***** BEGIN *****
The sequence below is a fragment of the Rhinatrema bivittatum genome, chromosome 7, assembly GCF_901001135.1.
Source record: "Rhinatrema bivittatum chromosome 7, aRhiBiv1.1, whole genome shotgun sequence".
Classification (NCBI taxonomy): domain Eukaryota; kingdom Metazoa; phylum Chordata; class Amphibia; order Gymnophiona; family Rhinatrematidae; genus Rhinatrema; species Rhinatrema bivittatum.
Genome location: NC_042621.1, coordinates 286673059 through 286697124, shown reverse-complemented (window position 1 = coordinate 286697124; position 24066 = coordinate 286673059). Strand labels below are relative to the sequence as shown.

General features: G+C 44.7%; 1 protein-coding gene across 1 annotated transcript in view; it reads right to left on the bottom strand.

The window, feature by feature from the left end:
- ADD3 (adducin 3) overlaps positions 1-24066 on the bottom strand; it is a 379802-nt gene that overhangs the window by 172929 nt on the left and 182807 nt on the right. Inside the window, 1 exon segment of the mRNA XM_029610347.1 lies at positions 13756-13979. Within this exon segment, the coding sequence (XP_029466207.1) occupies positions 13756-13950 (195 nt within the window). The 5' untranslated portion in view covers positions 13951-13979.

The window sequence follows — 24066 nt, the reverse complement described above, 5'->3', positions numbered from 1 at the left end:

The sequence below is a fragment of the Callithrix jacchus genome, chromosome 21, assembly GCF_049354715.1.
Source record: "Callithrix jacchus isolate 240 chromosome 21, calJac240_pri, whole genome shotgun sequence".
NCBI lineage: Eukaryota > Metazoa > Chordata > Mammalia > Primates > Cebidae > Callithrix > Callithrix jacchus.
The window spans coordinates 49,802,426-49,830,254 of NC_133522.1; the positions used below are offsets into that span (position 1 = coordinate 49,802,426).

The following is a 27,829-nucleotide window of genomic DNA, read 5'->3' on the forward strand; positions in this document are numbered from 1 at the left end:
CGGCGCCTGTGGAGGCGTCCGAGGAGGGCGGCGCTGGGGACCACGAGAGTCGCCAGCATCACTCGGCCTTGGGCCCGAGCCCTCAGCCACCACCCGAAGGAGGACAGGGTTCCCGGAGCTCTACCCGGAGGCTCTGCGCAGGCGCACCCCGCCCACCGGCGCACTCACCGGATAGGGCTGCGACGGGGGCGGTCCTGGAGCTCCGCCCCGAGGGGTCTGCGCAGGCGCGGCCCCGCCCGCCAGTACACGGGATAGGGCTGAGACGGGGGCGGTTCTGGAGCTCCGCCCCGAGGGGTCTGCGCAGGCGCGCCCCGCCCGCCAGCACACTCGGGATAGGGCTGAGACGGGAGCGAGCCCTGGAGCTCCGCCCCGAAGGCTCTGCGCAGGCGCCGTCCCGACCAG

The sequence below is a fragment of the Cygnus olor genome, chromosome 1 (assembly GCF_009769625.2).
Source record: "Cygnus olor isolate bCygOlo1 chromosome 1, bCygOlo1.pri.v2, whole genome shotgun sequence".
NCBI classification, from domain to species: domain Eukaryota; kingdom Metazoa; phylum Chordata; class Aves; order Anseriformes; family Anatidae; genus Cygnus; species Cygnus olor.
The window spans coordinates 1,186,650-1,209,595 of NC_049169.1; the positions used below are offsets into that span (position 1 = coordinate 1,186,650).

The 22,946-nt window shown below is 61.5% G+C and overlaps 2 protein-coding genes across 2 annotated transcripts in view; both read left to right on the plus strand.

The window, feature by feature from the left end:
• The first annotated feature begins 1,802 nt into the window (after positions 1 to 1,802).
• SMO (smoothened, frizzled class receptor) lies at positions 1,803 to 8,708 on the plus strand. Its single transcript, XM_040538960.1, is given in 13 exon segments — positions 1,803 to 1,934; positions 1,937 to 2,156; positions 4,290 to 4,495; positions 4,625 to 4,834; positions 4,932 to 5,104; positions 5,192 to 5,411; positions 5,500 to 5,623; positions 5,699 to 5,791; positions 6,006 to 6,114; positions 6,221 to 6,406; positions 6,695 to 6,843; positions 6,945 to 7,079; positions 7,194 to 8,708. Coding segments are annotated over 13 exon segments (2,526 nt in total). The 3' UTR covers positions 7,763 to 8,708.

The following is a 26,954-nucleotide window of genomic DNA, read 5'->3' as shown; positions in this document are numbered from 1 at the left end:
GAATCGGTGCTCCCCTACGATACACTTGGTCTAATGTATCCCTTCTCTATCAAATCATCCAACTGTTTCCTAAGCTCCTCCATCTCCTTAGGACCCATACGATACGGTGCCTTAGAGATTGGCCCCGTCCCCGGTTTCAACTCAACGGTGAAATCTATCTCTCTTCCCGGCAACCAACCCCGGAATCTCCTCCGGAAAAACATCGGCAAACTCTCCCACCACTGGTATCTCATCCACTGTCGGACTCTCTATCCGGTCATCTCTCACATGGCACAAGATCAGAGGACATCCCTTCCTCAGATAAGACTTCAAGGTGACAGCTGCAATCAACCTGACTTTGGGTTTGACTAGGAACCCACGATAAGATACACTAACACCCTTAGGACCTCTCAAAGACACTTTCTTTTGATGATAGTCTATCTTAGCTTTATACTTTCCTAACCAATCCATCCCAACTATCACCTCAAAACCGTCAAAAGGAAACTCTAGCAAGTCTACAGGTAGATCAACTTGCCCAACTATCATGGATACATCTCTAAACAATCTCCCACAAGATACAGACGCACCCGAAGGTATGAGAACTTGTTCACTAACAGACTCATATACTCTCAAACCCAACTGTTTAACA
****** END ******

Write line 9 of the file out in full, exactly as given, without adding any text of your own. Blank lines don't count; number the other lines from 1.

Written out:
The sequence below is a fragment of the Callithrix jacchus genome, chromosome 21, assembly GCF_049354715.1.